Every married couple in Colorado handles finances differently. Sometimes both partners share in the financial decision-making and have an equal understanding of the state of their marital finances. However, some couples delegate such duties to one partner only. While this may seem practical, it does leave the other partner in the dark when it comes to their marital finances, which could become an issue should the couple later divorce.
According to one survey, 59 percent of female respondents who were divorced or widowed stated that they wished they played a greater role in their long-term financial planning while they were married. Of those female divorcees or widows who married a second time, eight out of 10 of them reported playing a greater role in the financial decision-making in their new marriage.
These financial issues often reared their heads when a couple divorced, and the women learned the true state of their finances. Not all the news was bad. Some women found that there were retirement accounts they had a right to that they weren't aware of, or they simply were unaware of the extent of their estate when it came to property division.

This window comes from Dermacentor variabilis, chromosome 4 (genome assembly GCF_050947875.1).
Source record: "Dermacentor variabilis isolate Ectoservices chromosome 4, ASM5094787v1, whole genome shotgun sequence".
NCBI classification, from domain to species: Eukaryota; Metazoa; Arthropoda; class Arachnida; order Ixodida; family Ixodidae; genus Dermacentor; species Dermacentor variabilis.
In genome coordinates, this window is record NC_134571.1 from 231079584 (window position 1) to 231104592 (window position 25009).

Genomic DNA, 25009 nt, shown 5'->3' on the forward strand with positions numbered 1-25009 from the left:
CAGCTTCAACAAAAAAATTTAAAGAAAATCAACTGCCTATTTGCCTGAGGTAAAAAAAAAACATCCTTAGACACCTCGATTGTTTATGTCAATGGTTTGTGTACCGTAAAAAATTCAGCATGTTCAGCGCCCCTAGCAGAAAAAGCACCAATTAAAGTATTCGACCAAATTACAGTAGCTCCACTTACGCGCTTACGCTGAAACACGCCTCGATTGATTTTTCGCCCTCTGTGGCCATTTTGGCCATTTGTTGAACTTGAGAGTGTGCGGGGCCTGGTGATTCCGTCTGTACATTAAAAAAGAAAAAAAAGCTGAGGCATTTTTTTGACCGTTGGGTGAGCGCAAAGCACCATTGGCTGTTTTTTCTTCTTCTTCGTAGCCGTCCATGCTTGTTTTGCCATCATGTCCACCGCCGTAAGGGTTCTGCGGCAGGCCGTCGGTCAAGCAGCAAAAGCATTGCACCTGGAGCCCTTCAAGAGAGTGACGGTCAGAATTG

However, some of the news was bad, particularly when it was revealed their partner had hidden debts or accounts, or spent money in secret. In fact, of the female respondents who were divorced or widowed, 94 percent reported that if they could go back in time, they would insist on total financial transparency with their partner.
While divorce certainly has an emotional component; it has financial components as well. Sometimes it is arguments about money that lead to the decision to divorce. However, if one partner is much more financially savvy with regards to their marital assets and debts than the other partner, the divorce process can become more complex. When it comes to the division of assets and debts, both parties must put all their cards on the table. There can be no secrets -- no hidden assets, no secret debts.
There could be legal consequences should a spouse fail to be totally transparent when it comes to property and finances during the divorce process. While divorce is an emotionally difficult time, it is important for both spouses to be honest with one another, so a clean break can be made.
Source: Bloomberg, "Rise of 'Gray' Divorce Forces Financial Reckoning After 50," Suzanne Woolley, April 13, 2018